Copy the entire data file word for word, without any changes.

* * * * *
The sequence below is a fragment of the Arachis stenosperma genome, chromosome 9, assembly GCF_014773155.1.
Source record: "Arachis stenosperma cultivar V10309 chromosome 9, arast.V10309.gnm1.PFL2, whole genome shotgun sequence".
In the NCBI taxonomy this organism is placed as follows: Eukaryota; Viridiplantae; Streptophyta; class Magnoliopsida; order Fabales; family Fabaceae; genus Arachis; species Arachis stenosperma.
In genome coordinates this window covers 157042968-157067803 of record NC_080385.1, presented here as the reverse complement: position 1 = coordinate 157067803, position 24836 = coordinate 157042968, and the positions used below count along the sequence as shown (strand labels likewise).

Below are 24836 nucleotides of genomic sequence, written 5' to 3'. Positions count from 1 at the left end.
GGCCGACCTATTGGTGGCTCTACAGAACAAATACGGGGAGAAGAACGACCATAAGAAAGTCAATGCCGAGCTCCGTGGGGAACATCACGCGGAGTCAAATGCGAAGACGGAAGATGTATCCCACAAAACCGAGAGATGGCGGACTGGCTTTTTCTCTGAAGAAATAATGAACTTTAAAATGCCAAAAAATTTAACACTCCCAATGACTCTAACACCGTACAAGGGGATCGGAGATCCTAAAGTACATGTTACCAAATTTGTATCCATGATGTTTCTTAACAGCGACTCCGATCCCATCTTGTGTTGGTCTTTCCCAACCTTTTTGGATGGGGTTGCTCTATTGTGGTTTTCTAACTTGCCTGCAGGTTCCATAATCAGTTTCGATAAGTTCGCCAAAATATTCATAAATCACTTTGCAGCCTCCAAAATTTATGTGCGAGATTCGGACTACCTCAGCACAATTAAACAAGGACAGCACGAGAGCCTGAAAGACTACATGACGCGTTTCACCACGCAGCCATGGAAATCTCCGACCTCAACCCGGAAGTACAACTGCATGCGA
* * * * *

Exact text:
The sequence below is a fragment of the Arachis stenosperma genome, chromosome 9, assembly GCF_014773155.1.
Source record: "Arachis stenosperma cultivar V10309 chromosome 9, arast.V10309.gnm1.PFL2, whole genome shotgun sequence".
In the NCBI taxonomy this organism is placed as follows: Eukaryota; Viridiplantae; Streptophyta; class Magnoliopsida; order Fabales; family Fabaceae; genus Arachis; species Arachis stenosperma.
In genome coordinates this window covers 157042968-157067803 of record NC_080385.1, presented here as the reverse complement: position 1 = coordinate 157067803, position 24836 = coordinate 157042968, and the positions used below count along the sequence as shown (strand labels likewise).

Below are 24836 nucleotides of genomic sequence, written 5' to 3'. Positions count from 1 at the left end.
GGCCGACCTATTGGTGGCTCTACAGAACAAATACGGGGAGAAGAACGACCATAAGAAAGTCAATGCCGAGCTCCGTGGGGAACATCACGCGGAGTCAAATGCGAAGACGGAAGATGTATCCCACAAAACCGAGAGATGGCGGACTGGCTTTTTCTCTGAAGAAATAATGAACTTTAAAATGCCAAAAAATTTAACACTCCCAATGACTCTAACACCGTACAAGGGGATCGGAGATCCTAAAGTACATGTTACCAAATTTGTATCCATGATGTTTCTTAACAGCGACTCCGATCCCATCTTGTGTTGGTCTTTCCCAACCTTTTTGGATGGGGTTGCTCTATTGTGGTTTTCTAACTTGCCTGCAGGTTCCATAATCAGTTTCGATAAGTTCGCCAAAATATTCATAAATCACTTTGCAGCCTCCAAAATTTATGTGCGAGATTCGGACTACCTCAGCACAATTAAACAAGGACAGCACGAGAGCCTGAAAGACTACATGACGCGTTTCACCACGCAGCCATGGAAATCTCCGACCTCAACCCGGAAGTACAACTGCATGCGA